This is the monthly archive for March 2016.
I would like to propose a way of measuring the current performance of websites in real-world browsers with requestAnimationFrame. The really weird thing is that almost no one seems to have thought of this before.
The approach is very simple and a few tests show it appears to be worthwhile. I mean, it would be seriously cool if we find a reliable method to progressively enhance a site on-the-fly by turning off features if it turns out this specific browser is plagued by bad performance.
One more thing about everyone expecting everything on the web to be free: what if that makes web development appear cheap in the eyes of others?
There are very few web tools out there that are for-pay, and everybody expects the latest tool to be free. Also, good advice, browser research, technical tips and tricks, and introductory articles are all for free. It’s possible to become a web developer nearly for free, with your own workstation as the only real cost.
What if that makes people outside the web (say, enterprise Java) believe that web development is not worth much in a technical sense? Something like “if you don’t pay exciting sums of money for this software, how can it be good?”
I’m not saying this is a brilliant argument, but it could be that people actually think like this.
I’m also not saying that this would be a good reason to start paying for web development resources, but it could be one more unintended consequence of the web being free of charge.
Free has a huge upside: it’s free. It also has its drawbacks, and it strikes me we hardly ever think about them.
What do a recent A List Apart article, the ad blocker discussion of a few months back, and my browser testing plans have in common?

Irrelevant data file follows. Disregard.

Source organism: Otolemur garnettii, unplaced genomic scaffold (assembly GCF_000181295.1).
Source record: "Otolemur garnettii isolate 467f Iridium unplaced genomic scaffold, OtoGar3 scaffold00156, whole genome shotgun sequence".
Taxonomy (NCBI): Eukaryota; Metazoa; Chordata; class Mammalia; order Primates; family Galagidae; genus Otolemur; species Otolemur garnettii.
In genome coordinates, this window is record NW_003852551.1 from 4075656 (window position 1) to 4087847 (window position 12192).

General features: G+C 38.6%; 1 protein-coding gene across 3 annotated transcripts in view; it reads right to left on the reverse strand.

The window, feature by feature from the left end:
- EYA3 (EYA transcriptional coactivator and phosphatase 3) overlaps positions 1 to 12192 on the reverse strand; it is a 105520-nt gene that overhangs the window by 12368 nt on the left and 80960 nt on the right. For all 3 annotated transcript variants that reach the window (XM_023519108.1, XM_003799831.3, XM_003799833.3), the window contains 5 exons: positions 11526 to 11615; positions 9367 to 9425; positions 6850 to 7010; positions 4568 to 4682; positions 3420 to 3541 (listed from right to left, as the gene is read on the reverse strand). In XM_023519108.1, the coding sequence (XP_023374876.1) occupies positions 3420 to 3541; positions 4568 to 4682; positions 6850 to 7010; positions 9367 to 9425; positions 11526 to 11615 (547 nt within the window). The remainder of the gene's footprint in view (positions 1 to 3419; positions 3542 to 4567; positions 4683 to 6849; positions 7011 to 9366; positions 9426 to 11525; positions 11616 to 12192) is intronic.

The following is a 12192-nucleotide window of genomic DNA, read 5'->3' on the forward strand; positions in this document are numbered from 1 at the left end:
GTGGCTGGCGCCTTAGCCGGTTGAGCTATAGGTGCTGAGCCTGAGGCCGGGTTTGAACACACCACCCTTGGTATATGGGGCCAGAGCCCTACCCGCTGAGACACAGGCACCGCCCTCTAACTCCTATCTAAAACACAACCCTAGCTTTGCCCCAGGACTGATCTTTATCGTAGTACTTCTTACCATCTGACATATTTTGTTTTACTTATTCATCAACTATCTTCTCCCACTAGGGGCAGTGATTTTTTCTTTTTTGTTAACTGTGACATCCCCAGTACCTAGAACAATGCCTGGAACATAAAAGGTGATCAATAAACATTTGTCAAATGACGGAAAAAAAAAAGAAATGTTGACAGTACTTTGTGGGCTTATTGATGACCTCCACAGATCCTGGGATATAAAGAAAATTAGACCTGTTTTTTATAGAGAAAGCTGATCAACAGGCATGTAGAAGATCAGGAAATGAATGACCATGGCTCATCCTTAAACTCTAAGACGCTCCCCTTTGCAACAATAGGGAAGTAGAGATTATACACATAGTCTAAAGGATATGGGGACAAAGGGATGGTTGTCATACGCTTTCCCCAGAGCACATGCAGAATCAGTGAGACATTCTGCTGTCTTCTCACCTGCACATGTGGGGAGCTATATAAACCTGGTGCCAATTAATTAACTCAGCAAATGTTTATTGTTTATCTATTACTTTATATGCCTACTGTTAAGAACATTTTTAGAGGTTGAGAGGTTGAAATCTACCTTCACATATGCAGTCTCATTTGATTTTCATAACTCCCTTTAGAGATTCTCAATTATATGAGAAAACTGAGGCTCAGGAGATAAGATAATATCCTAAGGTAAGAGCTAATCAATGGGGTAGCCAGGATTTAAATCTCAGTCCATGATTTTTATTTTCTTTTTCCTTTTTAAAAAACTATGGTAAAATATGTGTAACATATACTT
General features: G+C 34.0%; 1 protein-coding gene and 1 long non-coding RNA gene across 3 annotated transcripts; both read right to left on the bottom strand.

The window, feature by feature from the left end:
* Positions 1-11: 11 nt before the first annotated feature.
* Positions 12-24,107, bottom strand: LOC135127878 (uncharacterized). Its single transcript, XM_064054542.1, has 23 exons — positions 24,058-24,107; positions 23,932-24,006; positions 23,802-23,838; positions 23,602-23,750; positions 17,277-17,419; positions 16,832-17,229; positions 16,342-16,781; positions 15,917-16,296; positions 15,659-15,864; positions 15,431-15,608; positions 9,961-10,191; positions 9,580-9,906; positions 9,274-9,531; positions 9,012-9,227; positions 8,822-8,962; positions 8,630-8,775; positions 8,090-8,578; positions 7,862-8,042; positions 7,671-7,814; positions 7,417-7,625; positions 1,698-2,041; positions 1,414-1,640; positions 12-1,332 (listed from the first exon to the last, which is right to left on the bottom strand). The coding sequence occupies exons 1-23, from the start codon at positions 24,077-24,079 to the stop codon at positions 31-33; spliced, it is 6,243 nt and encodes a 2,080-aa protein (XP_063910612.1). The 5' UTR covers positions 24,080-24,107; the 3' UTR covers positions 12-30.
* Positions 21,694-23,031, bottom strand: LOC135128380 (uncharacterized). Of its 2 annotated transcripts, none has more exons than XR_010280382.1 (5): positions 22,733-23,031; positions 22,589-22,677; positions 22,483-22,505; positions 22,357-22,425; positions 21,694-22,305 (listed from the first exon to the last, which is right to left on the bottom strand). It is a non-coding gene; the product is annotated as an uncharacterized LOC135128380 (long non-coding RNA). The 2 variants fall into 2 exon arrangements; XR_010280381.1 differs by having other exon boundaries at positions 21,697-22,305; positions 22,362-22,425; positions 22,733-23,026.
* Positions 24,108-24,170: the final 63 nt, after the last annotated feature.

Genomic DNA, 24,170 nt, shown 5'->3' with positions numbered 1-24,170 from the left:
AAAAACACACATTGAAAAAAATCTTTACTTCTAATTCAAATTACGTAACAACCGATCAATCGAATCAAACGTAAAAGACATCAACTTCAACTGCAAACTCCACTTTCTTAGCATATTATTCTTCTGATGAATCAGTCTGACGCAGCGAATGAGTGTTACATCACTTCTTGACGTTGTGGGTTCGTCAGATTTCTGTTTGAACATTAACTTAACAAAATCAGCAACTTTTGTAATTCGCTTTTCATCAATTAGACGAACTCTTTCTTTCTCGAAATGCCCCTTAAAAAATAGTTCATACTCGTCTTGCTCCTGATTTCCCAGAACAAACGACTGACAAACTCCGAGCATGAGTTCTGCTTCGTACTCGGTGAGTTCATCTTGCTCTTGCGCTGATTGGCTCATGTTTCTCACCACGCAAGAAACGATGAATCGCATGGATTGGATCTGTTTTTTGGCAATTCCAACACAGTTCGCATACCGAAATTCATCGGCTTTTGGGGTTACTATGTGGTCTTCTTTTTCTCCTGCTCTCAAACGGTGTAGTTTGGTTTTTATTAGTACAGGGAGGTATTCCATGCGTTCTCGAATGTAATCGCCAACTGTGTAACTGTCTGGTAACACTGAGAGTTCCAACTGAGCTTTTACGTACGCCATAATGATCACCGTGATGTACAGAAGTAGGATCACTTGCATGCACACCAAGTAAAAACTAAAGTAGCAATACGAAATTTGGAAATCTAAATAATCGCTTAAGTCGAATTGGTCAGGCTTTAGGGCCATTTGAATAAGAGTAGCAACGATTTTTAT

Free content entitlement, that’s what.
I’m seriously questioning the idea that all content on the web ought to be free. I think it’s an essentially accidental initial state of the web that quietly became the default. By now, consumers (also of web development blogs) feel they have a right to to free content, and producers (including me) do nothing to disabuse them of that notion.
As a result, free content and services have become an entitlement — an unearned privilege. There’s nothing inevitable about content and services being free, although we collectively chose to make free content a cornerstone of the web. That choice, I now think, is the web’s original sin.
I’m wondering if it’s time to significantly revise our thinking on free content and services. In order to explore this problem I wrote this rather long and rambling, but totally FREE, essay. I hope there’s a point hidden somwhere, but you get what you pay for.
Yesterday I retested the resize event on touchscreen devices. Where the 2013 tests mostly showed a chaotic jumble, right now it’s becoming more clear where the resize event is heading.
See the February 2016 archive.